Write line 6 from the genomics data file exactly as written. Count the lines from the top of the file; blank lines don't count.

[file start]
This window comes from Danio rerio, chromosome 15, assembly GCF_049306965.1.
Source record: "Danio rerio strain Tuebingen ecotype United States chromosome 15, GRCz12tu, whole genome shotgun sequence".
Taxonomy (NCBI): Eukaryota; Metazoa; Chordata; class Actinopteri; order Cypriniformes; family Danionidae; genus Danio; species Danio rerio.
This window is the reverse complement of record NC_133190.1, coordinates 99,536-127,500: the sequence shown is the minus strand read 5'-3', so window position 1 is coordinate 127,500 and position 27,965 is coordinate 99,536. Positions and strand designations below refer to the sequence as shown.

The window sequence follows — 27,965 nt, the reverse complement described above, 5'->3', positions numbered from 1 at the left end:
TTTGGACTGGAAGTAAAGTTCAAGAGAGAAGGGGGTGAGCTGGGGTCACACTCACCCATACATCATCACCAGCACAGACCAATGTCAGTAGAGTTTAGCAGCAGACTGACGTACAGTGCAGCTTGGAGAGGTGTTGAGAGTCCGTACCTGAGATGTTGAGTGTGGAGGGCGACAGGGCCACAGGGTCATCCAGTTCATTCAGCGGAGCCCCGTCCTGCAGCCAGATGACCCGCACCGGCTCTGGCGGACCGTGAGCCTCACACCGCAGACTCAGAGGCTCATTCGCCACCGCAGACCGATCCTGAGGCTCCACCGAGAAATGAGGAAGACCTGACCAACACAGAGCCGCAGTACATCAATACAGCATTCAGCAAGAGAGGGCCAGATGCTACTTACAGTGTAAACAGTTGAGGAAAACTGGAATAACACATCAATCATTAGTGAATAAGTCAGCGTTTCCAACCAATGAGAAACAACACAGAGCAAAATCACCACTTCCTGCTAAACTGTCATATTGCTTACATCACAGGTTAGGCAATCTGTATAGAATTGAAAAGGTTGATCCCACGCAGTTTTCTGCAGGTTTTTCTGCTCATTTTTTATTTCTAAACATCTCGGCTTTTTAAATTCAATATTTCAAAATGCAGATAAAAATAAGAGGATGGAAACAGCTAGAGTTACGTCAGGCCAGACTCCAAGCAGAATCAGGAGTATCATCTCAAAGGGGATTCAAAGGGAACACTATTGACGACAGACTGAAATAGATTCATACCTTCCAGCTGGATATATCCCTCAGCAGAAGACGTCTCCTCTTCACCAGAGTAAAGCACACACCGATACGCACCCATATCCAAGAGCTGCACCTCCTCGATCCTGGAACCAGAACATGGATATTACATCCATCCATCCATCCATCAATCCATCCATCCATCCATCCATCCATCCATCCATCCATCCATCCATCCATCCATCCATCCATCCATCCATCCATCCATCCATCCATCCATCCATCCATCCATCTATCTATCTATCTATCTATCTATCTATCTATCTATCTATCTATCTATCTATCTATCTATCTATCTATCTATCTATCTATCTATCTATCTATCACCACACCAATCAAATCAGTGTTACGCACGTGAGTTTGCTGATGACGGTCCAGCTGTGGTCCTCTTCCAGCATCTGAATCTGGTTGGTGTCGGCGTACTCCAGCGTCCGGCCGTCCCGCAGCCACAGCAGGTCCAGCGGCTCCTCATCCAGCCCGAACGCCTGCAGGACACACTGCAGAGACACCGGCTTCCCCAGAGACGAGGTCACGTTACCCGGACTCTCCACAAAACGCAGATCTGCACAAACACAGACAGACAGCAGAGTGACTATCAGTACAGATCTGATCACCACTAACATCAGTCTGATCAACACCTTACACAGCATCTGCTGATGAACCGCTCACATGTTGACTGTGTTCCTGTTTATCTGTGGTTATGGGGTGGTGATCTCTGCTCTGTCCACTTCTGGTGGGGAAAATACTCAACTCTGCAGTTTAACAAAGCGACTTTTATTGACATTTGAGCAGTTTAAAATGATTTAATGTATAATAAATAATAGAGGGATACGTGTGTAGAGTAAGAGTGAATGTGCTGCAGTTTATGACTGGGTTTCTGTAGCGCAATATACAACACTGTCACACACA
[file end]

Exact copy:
TTTGGACTGGAAGTAAAGTTCAAGAGAGAAGGGGGTGAGCTGGGGTCACACTCACCCATACATCATCACCAGCACAGACCAATGTCAGTAGAGTTTAGCAGCAGACTGACGTACAGTGCAGCTTGGAGAGGTGTTGAGAGTCCGTACCTGAGATGTTGAGTGTGGAGGGCGACAGGGCCACAGGGTCATCCAGTTCATTCAGCGGAGCCCCGTCCTGCAGCCAGATGACCCGCACCGGCTCTGGCGGACCGTGAGCCTCACACCGCAGACTCAGAGGCTCATTCGCCACCGCAGACCGATCCTGAGGCTCCACCGAGAAATGAGGAAGACCTGACCAACACAGAGCCGCAGTACATCAATACAGCATTCAGCAAGAGAGGGCCAGATGCTACTTACAGTGTAAACAGTTGAGGAAAACTGGAATAACACATCAATCATTAGTGAATAAGTCAGCGTTTCCAACCAATGAGAAACAACACAGAGCAAAATCACCACTTCCTGCTAAACTGTCATATTGCTTACATCACAGGTTAGGCAATCTGTATAGAATTGAAAAGGTTGATCCCACGCAGTTTTCTGCAGGTTTTTCTGCTCATTTTTTATTTCTAAACATCTCGGCTTTTTAAATTCAATATTTCAAAATGCAGATAAAAATAAGAGGATGGAAACAGCTAGAGTTACGTCAGGCCAGACTCCAAGCAGAATCAGGAGTATCATCTCAAAGGGGATTCAAAGGGAACACTATTGACGACAGACTGAAATAGATTCATACCTTCCAGCTGGATATATCCCTCAGCAGAAGACGTCTCCTCTTCACCAGAGTAAAGCACACACCGATACGCACCCATATCCAAGAGCTGCACCTCCTCGATCCTGGAACCAGAACATGGATATTACATCCATCCATCCATCCATCAATCCATCCATCCATCCATCCATCCATCCATCCATCCATCCATCCATCCATCCATCCATCCATCCATCCATCCATCCATCCATCCATCCATCCATCCATCCATCTATCTATCTATCTATCTATCTATCTATCTATCTATCTATCTATCTATCTATCTATCTATCTATCTATCTATCTATCTATCTATCTATCTATCACCACACCAATCAAATCAGTGTTACGCACGTGAGTTTGCTGATGACGGTCCAGCTGTGGTCCTCTTCCAGCATCTGAATCTGGTTGGTGTCGGCGTACTCCAGCGTCCGGCCGTCCCGCAGCCACAGCAGGTCCAGCGGCTCCTCATCCAGCCCGAACGCCTGCAGGACACACTGCAGAGACACCGGCTTCCCCAGAGACGAGGTCACGTTACCCGGACTCTCCACAAAACGCAGATCTGCACAAACACAGACAGACAGCAGAGTGACTATCAGTACAGATCTGATCACCACTAACATCAGTCTGATCAACACCTTACACAGCATCTGCTGATGAACCGCTCACATGTTGACTGTGTTCCTGTTTATCTGTGGTTATGGGGTGGTGATCTCTGCTCTGTCCACTTCTGGTGGGGAAAATACTCAACTCTGCAGTTTAACAAAGCGACTTTTATTGACATTTGAGCAGTTTAAAATGATTTAATGTATAATAAATAATAGAGGGATACGTGTGTAGAGTAAGAGTGAATGTGCTGCAGTTTATGACTGGGTTTCTGTAGCGCAATATACAACACTGTCACACACA